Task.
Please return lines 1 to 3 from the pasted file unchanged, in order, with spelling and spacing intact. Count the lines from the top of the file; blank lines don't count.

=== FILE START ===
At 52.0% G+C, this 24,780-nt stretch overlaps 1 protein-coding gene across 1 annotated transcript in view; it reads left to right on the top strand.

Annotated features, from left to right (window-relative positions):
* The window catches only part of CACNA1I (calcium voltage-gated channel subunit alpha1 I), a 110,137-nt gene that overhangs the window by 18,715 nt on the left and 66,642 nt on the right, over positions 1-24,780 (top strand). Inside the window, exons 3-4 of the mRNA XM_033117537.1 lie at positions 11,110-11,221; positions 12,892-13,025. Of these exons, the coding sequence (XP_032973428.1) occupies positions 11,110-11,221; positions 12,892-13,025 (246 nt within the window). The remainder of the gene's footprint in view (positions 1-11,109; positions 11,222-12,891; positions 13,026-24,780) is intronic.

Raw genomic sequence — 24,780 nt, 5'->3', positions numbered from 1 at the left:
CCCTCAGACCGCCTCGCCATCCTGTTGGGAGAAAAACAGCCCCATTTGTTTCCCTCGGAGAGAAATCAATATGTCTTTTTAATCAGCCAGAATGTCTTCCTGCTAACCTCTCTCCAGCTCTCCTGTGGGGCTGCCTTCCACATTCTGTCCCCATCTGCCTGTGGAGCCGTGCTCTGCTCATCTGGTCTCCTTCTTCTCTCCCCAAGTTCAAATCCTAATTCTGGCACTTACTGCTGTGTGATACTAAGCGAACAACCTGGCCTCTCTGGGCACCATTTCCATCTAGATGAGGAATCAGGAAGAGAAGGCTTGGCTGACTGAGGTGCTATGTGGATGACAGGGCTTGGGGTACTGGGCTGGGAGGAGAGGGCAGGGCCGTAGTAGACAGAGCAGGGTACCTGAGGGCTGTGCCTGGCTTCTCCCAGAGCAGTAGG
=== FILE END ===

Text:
At 52.0% G+C, this 24,780-nt stretch overlaps 1 protein-coding gene across 1 annotated transcript in view; it reads left to right on the top strand.

Annotated features, from left to right (window-relative positions):
* The window catches only part of CACNA1I (calcium voltage-gated channel subunit alpha1 I), a 110,137-nt gene that overhangs the window by 18,715 nt on the left and 66,642 nt on the right, over positions 1-24,780 (top strand). Inside the window, exons 3-4 of the mRNA XM_033117537.1 lie at positions 11,110-11,221; positions 12,892-13,025. Of these exons, the coding sequence (XP_032973428.1) occupies positions 11,110-11,221; positions 12,892-13,025 (246 nt within the window). The remainder of the gene's footprint in view (positions 1-11,109; positions 11,222-12,891; positions 13,026-24,780) is intronic.